A Leeds Met student has won a poster competition aimed at raising the awareness of mental health amongst young men.
John Barton, a second year Graphic Design student at the University was crowned the winner of the ‘Big Boys Should Cry’ campaign which was set up by the Leeds Met Students’ Union.
The campaign aims to raise the awareness of the Leeds Met Counselling Service amongst young male students and to break down the stigma attached to men seeking counselling. The winning poster which was entitled “I had the balls to go to counselling” was chosen from a shortlist of 12 and will appear in around 25 participating bars and clubs regularly visited by male students.
Elizabeth Taylor, PR Officer for Leeds Met Students’ Union said: “We were shocked to find that many male students put off seeking counselling because they see it as dent to their masculinity. The counselling service deals with a myriad of different cases, so however big or small the problem we want our male students to feel comfortable in seeking help. We believe with our campaign can make counselling more accessible to male students.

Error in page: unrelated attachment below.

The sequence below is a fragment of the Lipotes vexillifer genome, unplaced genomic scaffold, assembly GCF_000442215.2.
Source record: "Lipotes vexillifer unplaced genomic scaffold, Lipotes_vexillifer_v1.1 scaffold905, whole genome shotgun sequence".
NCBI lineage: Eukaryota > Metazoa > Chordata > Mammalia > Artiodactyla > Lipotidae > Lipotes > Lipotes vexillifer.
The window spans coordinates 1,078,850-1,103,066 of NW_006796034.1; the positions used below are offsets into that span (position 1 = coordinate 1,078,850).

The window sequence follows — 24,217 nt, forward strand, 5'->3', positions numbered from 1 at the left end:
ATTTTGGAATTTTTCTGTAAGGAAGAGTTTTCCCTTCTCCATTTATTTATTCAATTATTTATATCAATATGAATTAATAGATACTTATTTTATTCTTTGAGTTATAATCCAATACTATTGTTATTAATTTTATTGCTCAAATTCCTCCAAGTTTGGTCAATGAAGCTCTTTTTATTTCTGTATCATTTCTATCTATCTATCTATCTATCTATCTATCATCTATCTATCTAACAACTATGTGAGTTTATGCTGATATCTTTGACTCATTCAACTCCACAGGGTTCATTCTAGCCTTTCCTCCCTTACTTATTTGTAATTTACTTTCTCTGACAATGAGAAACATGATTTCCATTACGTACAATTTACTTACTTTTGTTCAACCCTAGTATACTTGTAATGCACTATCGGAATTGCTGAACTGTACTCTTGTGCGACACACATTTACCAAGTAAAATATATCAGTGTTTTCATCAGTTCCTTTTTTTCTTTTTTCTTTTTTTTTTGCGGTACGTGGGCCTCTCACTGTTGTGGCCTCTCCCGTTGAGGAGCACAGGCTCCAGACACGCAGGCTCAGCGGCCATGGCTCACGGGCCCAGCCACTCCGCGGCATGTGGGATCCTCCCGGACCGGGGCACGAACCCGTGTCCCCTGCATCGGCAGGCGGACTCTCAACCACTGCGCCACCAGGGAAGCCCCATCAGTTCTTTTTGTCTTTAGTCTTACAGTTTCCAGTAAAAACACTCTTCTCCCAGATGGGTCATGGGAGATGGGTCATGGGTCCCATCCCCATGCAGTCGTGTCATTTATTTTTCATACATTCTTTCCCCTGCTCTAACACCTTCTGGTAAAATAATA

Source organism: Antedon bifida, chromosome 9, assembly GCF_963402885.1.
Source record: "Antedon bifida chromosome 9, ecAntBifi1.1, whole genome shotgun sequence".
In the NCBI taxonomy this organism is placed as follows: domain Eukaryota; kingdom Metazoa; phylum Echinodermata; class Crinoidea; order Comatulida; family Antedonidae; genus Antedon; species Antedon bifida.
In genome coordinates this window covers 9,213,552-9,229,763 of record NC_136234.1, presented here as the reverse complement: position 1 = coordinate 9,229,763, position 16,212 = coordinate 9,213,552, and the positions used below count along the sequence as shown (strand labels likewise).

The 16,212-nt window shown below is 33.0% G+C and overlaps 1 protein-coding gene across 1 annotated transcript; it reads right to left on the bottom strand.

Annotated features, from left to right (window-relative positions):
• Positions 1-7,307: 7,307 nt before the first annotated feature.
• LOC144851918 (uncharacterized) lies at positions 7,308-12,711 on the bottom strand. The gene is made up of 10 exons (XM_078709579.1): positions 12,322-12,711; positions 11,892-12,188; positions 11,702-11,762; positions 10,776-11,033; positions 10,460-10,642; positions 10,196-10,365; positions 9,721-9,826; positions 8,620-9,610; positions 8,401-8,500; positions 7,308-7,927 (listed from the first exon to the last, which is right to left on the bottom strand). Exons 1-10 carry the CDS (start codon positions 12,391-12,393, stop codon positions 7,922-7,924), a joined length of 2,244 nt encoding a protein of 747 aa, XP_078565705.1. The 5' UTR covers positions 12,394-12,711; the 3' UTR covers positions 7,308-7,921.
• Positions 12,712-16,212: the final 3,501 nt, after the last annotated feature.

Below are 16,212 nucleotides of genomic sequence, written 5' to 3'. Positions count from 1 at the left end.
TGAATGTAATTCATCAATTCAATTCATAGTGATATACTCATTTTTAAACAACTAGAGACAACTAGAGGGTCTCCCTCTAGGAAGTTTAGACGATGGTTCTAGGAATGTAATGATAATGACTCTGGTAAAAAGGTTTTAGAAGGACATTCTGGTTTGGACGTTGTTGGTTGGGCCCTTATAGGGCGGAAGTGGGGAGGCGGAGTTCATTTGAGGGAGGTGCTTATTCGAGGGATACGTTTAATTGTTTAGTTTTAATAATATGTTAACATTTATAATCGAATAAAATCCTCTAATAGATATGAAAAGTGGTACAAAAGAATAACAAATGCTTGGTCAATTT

Counsellor at Leeds Met, Sue Dominey said: “It can be difficult to admit you are experiencing problems, feeling emotionally upset and worried, if everyone else around you appears fine. Sometimes men wear a ‘mask of cool’ on the outside, which hides inner distress and vulnerability. I believe it is a sign of strength and courage for a man to ask for help.”
Not only does John’s poster become the face of the Big Boys Should Cry campaign, his prize also includes gig tickets for The Cockpit, a book on poster design from OK Comics and a gym membership.
John said: “I wanted my poster to be memorable and to really make a difference to the lives of my fellow male students. I felt it was important to add a touch of humour, however. Behind the humour, the poster maintains a powerful underlining message that it takes guts and honesty to seek counselling.”